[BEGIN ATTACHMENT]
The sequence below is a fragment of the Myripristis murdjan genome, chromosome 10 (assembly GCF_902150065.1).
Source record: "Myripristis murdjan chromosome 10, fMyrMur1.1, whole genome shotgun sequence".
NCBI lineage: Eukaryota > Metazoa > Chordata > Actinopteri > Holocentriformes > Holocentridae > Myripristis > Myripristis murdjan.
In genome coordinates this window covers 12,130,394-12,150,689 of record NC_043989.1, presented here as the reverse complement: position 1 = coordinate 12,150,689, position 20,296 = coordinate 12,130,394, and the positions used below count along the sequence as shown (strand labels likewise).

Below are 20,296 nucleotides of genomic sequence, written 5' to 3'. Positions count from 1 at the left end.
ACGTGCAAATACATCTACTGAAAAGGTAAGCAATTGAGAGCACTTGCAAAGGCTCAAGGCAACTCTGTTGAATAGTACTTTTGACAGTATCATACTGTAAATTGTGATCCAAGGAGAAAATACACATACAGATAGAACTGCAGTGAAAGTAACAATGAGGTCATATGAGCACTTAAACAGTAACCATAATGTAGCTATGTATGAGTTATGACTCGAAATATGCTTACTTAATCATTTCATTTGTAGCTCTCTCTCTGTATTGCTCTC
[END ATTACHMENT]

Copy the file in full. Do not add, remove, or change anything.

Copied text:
The sequence below is a fragment of the Myripristis murdjan genome, chromosome 10 (assembly GCF_902150065.1).
Source record: "Myripristis murdjan chromosome 10, fMyrMur1.1, whole genome shotgun sequence".
NCBI lineage: Eukaryota > Metazoa > Chordata > Actinopteri > Holocentriformes > Holocentridae > Myripristis > Myripristis murdjan.
In genome coordinates this window covers 12,130,394-12,150,689 of record NC_043989.1, presented here as the reverse complement: position 1 = coordinate 12,150,689, position 20,296 = coordinate 12,130,394, and the positions used below count along the sequence as shown (strand labels likewise).

Below are 20,296 nucleotides of genomic sequence, written 5' to 3'. Positions count from 1 at the left end.
ACGTGCAAATACATCTACTGAAAAGGTAAGCAATTGAGAGCACTTGCAAAGGCTCAAGGCAACTCTGTTGAATAGTACTTTTGACAGTATCATACTGTAAATTGTGATCCAAGGAGAAAATACACATACAGATAGAACTGCAGTGAAAGTAACAATGAGGTCATATGAGCACTTAAACAGTAACCATAATGTAGCTATGTATGAGTTATGACTCGAAATATGCTTACTTAATCATTTCATTTGTAGCTCTCTCTCTGTATTGCTCTC